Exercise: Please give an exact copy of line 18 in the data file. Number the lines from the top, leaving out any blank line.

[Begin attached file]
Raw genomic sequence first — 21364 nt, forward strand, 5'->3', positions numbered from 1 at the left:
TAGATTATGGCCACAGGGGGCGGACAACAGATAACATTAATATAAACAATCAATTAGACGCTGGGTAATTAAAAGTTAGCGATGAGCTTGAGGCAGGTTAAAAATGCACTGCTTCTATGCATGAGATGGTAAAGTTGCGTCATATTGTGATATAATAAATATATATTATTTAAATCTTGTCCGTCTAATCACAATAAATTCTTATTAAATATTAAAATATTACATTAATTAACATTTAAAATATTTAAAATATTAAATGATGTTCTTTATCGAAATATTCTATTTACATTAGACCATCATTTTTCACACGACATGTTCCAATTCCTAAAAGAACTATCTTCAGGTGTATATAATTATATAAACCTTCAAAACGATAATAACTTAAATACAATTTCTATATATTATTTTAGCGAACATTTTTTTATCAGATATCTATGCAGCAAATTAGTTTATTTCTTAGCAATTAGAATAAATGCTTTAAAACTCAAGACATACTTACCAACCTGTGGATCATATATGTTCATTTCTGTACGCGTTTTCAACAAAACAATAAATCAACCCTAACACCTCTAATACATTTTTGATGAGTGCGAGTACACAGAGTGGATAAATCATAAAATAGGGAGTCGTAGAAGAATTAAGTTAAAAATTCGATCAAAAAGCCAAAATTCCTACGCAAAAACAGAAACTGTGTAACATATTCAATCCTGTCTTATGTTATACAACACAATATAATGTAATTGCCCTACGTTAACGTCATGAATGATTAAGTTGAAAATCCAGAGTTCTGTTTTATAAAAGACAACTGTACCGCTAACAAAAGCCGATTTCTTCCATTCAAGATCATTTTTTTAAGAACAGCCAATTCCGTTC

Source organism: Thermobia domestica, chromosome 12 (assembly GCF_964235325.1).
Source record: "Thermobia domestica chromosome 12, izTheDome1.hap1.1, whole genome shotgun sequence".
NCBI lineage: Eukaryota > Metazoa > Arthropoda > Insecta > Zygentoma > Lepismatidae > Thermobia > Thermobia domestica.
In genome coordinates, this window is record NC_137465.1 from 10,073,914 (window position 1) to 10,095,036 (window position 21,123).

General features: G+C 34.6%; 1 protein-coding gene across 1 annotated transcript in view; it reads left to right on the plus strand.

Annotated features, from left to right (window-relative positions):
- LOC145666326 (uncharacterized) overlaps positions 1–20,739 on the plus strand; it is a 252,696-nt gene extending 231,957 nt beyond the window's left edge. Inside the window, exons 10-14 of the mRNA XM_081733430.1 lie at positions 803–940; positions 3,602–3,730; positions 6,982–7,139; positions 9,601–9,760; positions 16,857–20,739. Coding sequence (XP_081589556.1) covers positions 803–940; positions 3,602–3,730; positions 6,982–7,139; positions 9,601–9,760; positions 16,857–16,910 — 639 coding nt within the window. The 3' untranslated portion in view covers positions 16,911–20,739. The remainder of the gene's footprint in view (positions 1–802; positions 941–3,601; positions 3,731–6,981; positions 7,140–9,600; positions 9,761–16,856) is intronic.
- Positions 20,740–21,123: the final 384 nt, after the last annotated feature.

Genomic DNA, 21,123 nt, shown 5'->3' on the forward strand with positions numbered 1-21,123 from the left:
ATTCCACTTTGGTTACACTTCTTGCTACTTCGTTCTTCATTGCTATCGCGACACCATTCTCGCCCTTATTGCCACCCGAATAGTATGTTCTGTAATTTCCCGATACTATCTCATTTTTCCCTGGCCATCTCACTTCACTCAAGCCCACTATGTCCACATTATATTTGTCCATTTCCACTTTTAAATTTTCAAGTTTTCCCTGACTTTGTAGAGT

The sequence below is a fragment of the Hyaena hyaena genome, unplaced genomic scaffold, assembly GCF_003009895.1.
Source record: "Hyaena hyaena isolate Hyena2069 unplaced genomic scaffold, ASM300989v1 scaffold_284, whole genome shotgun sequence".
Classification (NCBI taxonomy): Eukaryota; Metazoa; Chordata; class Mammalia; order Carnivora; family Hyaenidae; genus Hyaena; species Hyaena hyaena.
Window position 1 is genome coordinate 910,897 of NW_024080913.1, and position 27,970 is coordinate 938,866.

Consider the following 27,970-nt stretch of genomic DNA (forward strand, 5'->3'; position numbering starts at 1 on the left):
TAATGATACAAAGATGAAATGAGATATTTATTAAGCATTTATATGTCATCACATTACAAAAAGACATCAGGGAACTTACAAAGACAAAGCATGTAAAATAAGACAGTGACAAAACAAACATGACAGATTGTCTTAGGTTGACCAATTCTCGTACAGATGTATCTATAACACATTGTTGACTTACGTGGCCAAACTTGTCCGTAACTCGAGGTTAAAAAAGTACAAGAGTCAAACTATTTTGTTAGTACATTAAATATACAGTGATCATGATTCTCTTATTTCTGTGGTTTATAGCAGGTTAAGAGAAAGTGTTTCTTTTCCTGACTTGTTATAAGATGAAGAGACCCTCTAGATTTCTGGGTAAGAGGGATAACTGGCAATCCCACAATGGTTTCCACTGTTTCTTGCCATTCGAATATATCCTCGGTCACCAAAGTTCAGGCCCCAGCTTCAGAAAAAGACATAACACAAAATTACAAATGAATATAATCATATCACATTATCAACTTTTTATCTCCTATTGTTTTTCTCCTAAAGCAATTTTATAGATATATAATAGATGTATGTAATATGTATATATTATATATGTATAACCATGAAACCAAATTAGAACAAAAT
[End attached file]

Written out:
TAATGATACAAAGATGAAATGAGATATTTATTAAGCATTTATATGTCATCACATTACAAAAAGACATCAGGGAACTTACAAAGACAAAGCATGTAAAATAAGACAGTGACAAAACAAACATGACAGATTGTCTTAGGTTGACCAATTCTCGTACAGATGTATCTATAACACATTGTTGACTTACGTGGCCAAACTTGTCCGTAACTCGAGGTTAAAAAAGTACAAGAGTCAAACTATTTTGTTAGTACATTAAATATACAGTGATCATGATTCTCTTATTTCTGTGGTTTATAGCAGGTTAAGAGAAAGTGTTTCTTTTCCTGACTTGTTATAAGATGAAGAGACCCTCTAGATTTCTGGGTAAGAGGGATAACTGGCAATCCCACAATGGTTTCCACTGTTTCTTGCCATTCGAATATATCCTCGGTCACCAAAGTTCAGGCCCCAGCTTCAGAAAAAGACATAACACAAAATTACAAATGAATATAATCATATCACATTATCAACTTTTTATCTCCTATTGTTTTTCTCCTAAAGCAATTTTATAGATATATAATAGATGTATGTAATATGTATATATTATATATGTATAACCATGAAACCAAATTAGAACAAAAT